Here we have a post card with an undivided back. As in the discussion of Big Wheels, we learned these were produced after 1907.

We have an ornate typeset of the word Post Card, no stamp box, and "Correspondence" instead of "Correspondence Here." There is an exact match of this back in the book, Real Photo Postcard Guide.

The paper is Kruxo and was manufactured by the Kiborn Photo Paper Company of Cedar Rapids, Iowa. The earliest know date this paper was used was August 2, 1913. The next design change appears to have occurred in 1923.

So using the back as a guide the post could have been produced from August 2, 1913 to 1925. (Using the life of the photo paper.) So we have narrowed the time span by eight years.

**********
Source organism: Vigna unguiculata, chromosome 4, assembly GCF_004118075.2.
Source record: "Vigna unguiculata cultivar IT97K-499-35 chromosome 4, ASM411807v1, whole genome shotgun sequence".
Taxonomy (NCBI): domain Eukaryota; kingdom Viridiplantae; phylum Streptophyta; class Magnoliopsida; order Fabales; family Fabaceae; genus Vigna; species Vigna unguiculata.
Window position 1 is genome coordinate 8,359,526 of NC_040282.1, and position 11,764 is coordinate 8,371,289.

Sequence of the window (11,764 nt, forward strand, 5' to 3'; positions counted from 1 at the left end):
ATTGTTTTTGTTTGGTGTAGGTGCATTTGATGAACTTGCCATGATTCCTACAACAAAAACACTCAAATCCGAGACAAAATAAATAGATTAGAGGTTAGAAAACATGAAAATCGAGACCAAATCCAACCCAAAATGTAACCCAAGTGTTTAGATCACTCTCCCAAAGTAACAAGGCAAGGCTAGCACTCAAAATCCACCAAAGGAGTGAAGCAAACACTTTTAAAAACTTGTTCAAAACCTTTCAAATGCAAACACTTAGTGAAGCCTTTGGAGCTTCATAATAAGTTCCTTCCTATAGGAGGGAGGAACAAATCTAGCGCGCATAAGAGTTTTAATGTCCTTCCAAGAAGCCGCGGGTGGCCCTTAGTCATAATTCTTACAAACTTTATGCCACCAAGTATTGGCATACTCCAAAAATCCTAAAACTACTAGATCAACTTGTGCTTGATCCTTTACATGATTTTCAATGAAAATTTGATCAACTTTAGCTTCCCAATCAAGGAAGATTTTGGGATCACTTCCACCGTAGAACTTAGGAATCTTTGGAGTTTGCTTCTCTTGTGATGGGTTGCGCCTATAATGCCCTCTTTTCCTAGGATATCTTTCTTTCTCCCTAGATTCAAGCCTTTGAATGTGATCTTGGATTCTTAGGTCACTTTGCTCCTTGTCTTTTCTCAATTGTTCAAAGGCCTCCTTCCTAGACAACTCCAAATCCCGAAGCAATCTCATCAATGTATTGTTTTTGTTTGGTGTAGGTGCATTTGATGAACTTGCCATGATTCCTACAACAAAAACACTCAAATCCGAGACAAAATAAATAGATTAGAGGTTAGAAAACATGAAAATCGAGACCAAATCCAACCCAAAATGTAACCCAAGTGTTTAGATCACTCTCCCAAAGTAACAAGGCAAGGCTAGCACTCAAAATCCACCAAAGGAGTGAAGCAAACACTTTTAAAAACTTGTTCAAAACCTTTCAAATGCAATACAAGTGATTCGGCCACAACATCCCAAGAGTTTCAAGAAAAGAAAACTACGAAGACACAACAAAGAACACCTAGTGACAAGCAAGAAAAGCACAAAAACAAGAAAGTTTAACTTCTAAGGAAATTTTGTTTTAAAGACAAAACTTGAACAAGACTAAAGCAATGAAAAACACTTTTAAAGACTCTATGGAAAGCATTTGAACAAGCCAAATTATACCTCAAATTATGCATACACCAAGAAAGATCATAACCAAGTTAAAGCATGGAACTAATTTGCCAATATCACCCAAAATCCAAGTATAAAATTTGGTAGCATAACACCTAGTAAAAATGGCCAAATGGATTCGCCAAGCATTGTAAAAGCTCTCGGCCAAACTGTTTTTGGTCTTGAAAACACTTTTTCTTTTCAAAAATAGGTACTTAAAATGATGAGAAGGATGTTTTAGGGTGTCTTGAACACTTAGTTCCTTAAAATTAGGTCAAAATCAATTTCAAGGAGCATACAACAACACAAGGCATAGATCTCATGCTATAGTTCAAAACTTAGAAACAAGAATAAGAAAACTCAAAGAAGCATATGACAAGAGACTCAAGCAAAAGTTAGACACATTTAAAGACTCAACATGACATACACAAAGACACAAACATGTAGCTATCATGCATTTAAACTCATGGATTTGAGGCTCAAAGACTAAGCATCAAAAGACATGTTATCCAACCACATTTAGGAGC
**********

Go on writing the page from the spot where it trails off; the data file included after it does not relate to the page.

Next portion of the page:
Dating This Postcard Using The Photograph

The buildings used in the photographs were constructed around 1882. The Congregational Church was sold to the Catholic Church in 1898 and a new Congregational Church was built, but the year is unknown. As most of the buildings seem to sit alone, they are probably taken around 1910 when Foster went into the photography business. He may have selected historical photographs for this post card, perhaps trying to portray old Glendive.

The photograph of the main street may give a small clue, as a request for improved electrical coverage was made in 1919. Other photographs of the street I found show more and larger electrical poles. More research needs to be conducted, but this could date our photograph from August 2, 1913 to 1919 or 1921.